One of the keys to playing good man-to-man defense is being able to see the player you're guarding and the ball at the same time.
This is tricky as you are forced to split your vision while moving around on the court. Learning to take the better angles in relation to the ball and the player you're guarding helps.
So does having great peripheral vision.
Some might be born with a greater range, but Hall of Famer Bill Bradley actually did a drill to improve his peripheral vision.
The beauty of Bradley's training technique is that it doesn't require being in the gym or even having a basketball. It is something that can be built into your every-day routine.
Bradley would walk down the sidewalk looking straight ahead. But as he was doing this, he would concentrate on seeing and identifying objects at the outer edges of his vision.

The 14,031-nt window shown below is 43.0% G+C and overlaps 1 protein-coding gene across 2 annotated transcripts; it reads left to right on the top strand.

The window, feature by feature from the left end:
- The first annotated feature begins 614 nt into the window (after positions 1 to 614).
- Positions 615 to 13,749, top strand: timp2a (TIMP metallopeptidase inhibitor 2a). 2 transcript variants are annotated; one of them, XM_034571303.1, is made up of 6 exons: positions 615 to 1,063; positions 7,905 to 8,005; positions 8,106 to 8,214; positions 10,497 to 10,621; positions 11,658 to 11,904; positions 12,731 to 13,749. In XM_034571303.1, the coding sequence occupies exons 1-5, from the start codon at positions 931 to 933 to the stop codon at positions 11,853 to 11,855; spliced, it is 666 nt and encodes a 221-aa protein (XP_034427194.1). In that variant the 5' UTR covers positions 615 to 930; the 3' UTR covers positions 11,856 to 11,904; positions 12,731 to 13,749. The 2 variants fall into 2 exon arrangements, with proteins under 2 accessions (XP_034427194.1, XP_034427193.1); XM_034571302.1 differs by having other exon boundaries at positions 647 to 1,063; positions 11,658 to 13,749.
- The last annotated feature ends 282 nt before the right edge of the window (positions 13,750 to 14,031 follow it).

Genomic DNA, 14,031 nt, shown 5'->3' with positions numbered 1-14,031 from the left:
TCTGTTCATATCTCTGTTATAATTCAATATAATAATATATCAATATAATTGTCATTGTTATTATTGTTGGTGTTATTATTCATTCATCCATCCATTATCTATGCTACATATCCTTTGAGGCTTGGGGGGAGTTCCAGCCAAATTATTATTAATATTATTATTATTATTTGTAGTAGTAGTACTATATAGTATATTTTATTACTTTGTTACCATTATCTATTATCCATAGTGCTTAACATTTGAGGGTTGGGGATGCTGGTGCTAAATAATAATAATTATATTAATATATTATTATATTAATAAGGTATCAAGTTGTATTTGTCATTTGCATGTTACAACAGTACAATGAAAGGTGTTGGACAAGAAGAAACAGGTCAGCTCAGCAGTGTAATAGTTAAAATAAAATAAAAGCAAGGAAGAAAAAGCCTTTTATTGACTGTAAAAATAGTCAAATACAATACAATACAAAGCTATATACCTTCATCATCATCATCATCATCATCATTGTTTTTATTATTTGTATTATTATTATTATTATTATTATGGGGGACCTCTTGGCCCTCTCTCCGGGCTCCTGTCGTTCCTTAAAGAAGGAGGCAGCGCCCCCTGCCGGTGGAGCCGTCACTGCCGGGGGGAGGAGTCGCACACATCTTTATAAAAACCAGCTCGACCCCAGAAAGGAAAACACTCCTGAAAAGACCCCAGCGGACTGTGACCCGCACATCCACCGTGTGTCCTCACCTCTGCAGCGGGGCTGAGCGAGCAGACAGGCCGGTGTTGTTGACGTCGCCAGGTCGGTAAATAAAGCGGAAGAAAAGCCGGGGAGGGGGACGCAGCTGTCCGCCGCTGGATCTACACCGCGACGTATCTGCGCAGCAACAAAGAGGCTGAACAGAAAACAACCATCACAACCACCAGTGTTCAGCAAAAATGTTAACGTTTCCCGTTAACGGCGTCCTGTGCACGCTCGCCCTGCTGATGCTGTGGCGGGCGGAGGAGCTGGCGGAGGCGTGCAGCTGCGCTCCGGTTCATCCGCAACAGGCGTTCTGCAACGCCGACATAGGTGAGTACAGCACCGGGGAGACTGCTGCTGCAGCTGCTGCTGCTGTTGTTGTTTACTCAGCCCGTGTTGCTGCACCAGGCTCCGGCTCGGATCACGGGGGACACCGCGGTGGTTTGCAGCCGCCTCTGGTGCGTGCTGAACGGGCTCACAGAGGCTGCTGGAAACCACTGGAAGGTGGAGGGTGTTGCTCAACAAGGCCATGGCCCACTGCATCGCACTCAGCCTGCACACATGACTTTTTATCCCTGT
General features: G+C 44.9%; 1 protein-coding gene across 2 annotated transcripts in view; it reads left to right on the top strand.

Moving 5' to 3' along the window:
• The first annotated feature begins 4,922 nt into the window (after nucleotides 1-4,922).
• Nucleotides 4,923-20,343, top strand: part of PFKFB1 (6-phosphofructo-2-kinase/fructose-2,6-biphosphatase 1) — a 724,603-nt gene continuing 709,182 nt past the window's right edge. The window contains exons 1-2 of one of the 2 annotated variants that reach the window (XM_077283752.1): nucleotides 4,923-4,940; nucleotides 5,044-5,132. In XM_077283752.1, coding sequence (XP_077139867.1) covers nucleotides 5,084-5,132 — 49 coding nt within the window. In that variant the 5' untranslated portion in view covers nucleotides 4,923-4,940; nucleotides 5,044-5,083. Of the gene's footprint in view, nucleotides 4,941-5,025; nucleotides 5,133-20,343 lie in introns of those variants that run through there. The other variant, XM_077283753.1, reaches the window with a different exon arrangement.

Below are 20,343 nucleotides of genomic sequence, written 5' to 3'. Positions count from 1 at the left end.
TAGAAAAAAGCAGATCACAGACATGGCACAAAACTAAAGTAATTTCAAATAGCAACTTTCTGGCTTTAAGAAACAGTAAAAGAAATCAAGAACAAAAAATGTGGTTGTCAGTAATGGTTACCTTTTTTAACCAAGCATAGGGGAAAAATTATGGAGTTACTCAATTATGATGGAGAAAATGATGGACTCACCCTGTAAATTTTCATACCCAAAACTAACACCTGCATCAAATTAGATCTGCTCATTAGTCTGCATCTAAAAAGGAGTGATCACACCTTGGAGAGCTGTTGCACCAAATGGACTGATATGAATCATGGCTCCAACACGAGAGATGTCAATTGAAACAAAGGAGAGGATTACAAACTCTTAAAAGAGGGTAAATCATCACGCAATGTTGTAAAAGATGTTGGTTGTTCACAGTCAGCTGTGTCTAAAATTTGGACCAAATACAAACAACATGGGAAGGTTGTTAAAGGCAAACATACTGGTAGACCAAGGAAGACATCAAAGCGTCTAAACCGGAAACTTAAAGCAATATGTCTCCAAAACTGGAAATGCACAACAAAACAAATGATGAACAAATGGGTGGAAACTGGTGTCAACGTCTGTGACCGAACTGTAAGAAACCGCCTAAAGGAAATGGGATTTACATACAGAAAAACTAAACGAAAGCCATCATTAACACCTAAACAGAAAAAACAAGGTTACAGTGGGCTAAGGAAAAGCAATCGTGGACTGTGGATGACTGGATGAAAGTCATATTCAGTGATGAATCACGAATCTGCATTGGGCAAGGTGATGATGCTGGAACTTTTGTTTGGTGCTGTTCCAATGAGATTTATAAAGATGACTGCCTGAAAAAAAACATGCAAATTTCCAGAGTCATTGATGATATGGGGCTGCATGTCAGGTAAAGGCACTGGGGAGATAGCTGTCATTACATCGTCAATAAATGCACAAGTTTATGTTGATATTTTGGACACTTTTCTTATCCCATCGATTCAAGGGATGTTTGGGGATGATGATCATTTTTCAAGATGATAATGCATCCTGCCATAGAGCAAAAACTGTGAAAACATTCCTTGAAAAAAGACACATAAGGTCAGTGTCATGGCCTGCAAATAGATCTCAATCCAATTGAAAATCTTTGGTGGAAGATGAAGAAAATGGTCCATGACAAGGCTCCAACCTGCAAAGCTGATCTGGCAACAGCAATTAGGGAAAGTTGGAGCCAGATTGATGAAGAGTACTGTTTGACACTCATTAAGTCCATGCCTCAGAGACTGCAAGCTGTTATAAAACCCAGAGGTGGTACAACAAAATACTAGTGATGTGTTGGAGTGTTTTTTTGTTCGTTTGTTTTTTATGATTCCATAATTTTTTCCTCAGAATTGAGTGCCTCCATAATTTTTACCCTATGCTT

By doing this and honing his peripheral vision, Bradley became known for having a superior sense of where he was on the court in relation to the basket and the other players.
If you are walking with others, you can turn this drill into a game and figure out who has the better peripheral vision. In either case, sticking with this drill could help make you a seemingly smarter player.